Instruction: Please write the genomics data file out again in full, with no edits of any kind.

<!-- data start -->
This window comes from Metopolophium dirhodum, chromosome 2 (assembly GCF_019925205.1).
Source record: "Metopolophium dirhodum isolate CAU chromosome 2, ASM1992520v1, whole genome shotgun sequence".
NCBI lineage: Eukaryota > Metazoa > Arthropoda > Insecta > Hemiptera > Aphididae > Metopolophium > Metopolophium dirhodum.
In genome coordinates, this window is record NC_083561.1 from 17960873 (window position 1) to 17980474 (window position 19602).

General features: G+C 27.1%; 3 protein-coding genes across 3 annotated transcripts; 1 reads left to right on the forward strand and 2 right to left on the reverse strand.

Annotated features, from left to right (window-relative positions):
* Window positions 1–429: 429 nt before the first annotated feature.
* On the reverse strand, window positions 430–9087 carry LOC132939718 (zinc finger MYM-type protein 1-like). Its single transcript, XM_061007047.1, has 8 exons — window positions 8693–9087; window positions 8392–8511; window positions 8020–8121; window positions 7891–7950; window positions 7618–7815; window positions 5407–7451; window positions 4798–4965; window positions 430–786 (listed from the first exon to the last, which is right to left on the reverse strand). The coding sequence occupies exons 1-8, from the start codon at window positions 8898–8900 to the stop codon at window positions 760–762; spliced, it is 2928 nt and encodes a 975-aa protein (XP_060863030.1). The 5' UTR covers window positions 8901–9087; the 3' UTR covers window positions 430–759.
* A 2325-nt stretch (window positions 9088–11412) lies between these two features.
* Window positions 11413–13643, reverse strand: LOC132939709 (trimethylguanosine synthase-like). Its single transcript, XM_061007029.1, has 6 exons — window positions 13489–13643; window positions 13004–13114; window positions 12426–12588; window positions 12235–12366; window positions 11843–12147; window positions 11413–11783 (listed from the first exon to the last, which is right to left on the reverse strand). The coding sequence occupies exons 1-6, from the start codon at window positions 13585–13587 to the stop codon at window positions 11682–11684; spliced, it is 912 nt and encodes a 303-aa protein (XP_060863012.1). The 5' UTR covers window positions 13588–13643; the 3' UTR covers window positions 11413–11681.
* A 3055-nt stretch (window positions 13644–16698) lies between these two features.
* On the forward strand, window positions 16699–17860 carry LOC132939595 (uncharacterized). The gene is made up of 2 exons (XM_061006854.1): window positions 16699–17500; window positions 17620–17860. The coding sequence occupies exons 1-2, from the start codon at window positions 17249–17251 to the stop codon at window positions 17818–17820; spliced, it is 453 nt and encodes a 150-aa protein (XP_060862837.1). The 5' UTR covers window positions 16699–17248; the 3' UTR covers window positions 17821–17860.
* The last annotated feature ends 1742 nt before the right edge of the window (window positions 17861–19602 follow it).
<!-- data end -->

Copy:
This window comes from Metopolophium dirhodum, chromosome 2 (assembly GCF_019925205.1).
Source record: "Metopolophium dirhodum isolate CAU chromosome 2, ASM1992520v1, whole genome shotgun sequence".
NCBI lineage: Eukaryota > Metazoa > Arthropoda > Insecta > Hemiptera > Aphididae > Metopolophium > Metopolophium dirhodum.
In genome coordinates, this window is record NC_083561.1 from 17960873 (window position 1) to 17980474 (window position 19602).

General features: G+C 27.1%; 3 protein-coding genes across 3 annotated transcripts; 1 reads left to right on the forward strand and 2 right to left on the reverse strand.

Annotated features, from left to right (window-relative positions):
* Window positions 1–429: 429 nt before the first annotated feature.
* On the reverse strand, window positions 430–9087 carry LOC132939718 (zinc finger MYM-type protein 1-like). Its single transcript, XM_061007047.1, has 8 exons — window positions 8693–9087; window positions 8392–8511; window positions 8020–8121; window positions 7891–7950; window positions 7618–7815; window positions 5407–7451; window positions 4798–4965; window positions 430–786 (listed from the first exon to the last, which is right to left on the reverse strand). The coding sequence occupies exons 1-8, from the start codon at window positions 8898–8900 to the stop codon at window positions 760–762; spliced, it is 2928 nt and encodes a 975-aa protein (XP_060863030.1). The 5' UTR covers window positions 8901–9087; the 3' UTR covers window positions 430–759.
* A 2325-nt stretch (window positions 9088–11412) lies between these two features.
* Window positions 11413–13643, reverse strand: LOC132939709 (trimethylguanosine synthase-like). Its single transcript, XM_061007029.1, has 6 exons — window positions 13489–13643; window positions 13004–13114; window positions 12426–12588; window positions 12235–12366; window positions 11843–12147; window positions 11413–11783 (listed from the first exon to the last, which is right to left on the reverse strand). The coding sequence occupies exons 1-6, from the start codon at window positions 13585–13587 to the stop codon at window positions 11682–11684; spliced, it is 912 nt and encodes a 303-aa protein (XP_060863012.1). The 5' UTR covers window positions 13588–13643; the 3' UTR covers window positions 11413–11681.
* A 3055-nt stretch (window positions 13644–16698) lies between these two features.
* On the forward strand, window positions 16699–17860 carry LOC132939595 (uncharacterized). The gene is made up of 2 exons (XM_061006854.1): window positions 16699–17500; window positions 17620–17860. The coding sequence occupies exons 1-2, from the start codon at window positions 17249–17251 to the stop codon at window positions 17818–17820; spliced, it is 453 nt and encodes a 150-aa protein (XP_060862837.1). The 5' UTR covers window positions 16699–17248; the 3' UTR covers window positions 17821–17860.
* The last annotated feature ends 1742 nt before the right edge of the window (window positions 17861–19602 follow it).